Temple Denial and Abbas

Some fascinating manoevres are occurring at the UN – so far things have been working out reasonably well for Israel (incidently, don’t you love the way Fairfax’s Paul McGeough both reports and separately commentates on what’s happening).

One disappointing portent for peace has been Abbas’s rejectionist words.  A J Post article here makes some salient points:

“While Israeli leaders, including Netanyahu during his speech at the UN, consistently articulate an understanding of Palestinian yearnings, the Palestinians rarely voice any understanding of Israel’s – not its yearning, nor its fears, nor its connection to the land.
“Excellencies, ladies and gentlemen, I come before you today from the Holy Land, the land of Palestine, the land of divine messages, ascension of the Prophet Muhammad (peace be upon him) and the birthplace of Jesus Christ (peace be upon him), to speak on behalf of the Palestinian people in the homeland and in the diaspora, to say, after 63 years of suffering of an ongoing Nakba: Enough. It is time for the Palestinian people to gain their freedom and independence,” Abbas said toward the end of his address Friday.
With that seemingly innocuous paragraph, Abbas revealed the glaring gaps between the sides.

If Abbas cannot even acknowledge that the Holy Land is not only the birthplace of Jesus and the location of the ascension of Muhammad, but also holds a certain allure for various reasons to the Jewish people, then peace is farther off than the 12 newly allotted months spelled out in the Quartet’s recent formula for restarting negotiations.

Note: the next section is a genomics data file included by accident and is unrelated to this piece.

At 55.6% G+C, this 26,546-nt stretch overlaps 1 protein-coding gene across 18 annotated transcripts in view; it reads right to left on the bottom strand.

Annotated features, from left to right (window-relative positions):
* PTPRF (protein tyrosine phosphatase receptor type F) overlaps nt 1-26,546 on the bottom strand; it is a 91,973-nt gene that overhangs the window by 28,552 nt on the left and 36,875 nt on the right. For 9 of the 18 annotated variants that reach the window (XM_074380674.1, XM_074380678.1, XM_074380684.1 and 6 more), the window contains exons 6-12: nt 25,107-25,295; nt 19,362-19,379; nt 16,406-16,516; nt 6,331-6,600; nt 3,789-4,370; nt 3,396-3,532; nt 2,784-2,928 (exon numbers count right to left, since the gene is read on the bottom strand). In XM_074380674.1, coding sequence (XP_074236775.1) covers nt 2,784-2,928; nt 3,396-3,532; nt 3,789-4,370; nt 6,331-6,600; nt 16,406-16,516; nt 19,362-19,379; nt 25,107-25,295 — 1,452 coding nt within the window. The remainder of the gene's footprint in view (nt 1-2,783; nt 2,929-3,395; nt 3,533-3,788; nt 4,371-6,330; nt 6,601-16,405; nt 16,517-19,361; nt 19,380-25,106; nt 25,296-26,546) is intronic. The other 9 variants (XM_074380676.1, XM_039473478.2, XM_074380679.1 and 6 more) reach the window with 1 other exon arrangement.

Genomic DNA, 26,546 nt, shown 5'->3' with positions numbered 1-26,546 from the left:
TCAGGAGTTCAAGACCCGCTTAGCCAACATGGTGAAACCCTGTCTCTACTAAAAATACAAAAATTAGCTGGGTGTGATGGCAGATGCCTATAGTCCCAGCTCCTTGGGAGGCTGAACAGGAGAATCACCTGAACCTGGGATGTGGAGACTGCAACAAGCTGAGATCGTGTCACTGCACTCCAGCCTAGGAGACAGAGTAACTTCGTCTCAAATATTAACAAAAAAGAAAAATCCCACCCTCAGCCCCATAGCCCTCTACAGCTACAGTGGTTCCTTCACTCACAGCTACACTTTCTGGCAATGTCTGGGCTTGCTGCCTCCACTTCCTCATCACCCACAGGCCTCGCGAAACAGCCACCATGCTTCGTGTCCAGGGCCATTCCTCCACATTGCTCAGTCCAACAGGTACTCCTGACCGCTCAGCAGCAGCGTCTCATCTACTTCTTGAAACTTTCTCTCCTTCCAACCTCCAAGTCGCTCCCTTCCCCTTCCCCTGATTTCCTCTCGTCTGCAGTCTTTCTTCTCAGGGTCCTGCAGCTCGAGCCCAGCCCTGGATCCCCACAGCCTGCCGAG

It has been said that for the Jewish people today, “Temple denial” – or the denial of a Jewish connection to Israel – is more pernicious even than “Holocaust denial.”

In the end, it is the Jews who will carry the memory of the Holocaust through the centuries, even with the deniers, while the rest of the world will forget, just as the Jews – rather than the rest of the world – has carried other tragic episodes of our history through the ages. That is our responsibility.

But denying the existence of the Temple, or the Jewish connection to the land, is to deny the basis of Jewish identity, because connection to the land is such a fundamental part of that identity.  


Genuine peace will only be reached when both sides recognize that the other side is there to stay, and has a historical right to be there. If one side believes the other is an interloper, with no rights to the land – then there can never really be peace, just an agreement until the interloper either fades, or is pushed, away.”

…………………   For perspective, Dore Gold’s book “The Fight for Jerusalem”, points out that Hajj Amin al-Husseini in the 1920’s and 30’s recognised the historical reality of the Jewish Temple.   He writes “Notably, during these disputes over the Western Wall Husseini did not adopt the tactic later embraced by Yasser Arafat of denying in total the religious history of the Jews. For example, the Supreme Muslim Council, which Husseini had headed since 1921, published an English language book in 1924 for visitors to the Temple Mount area titled “A brief guide to al-Haram al-Sharif Jerusalem.  The book’s historical sketch of the site related that “the site is one of the oldest in the world.  Its sanctity data from the earliest (perhaps from pre-historic ) times.  Its identity with the site of Solomon’s Temple is beyond dispute.” (p151).

……….  Sadly, Abbas seems to be continuing in the Arafat denial mode.




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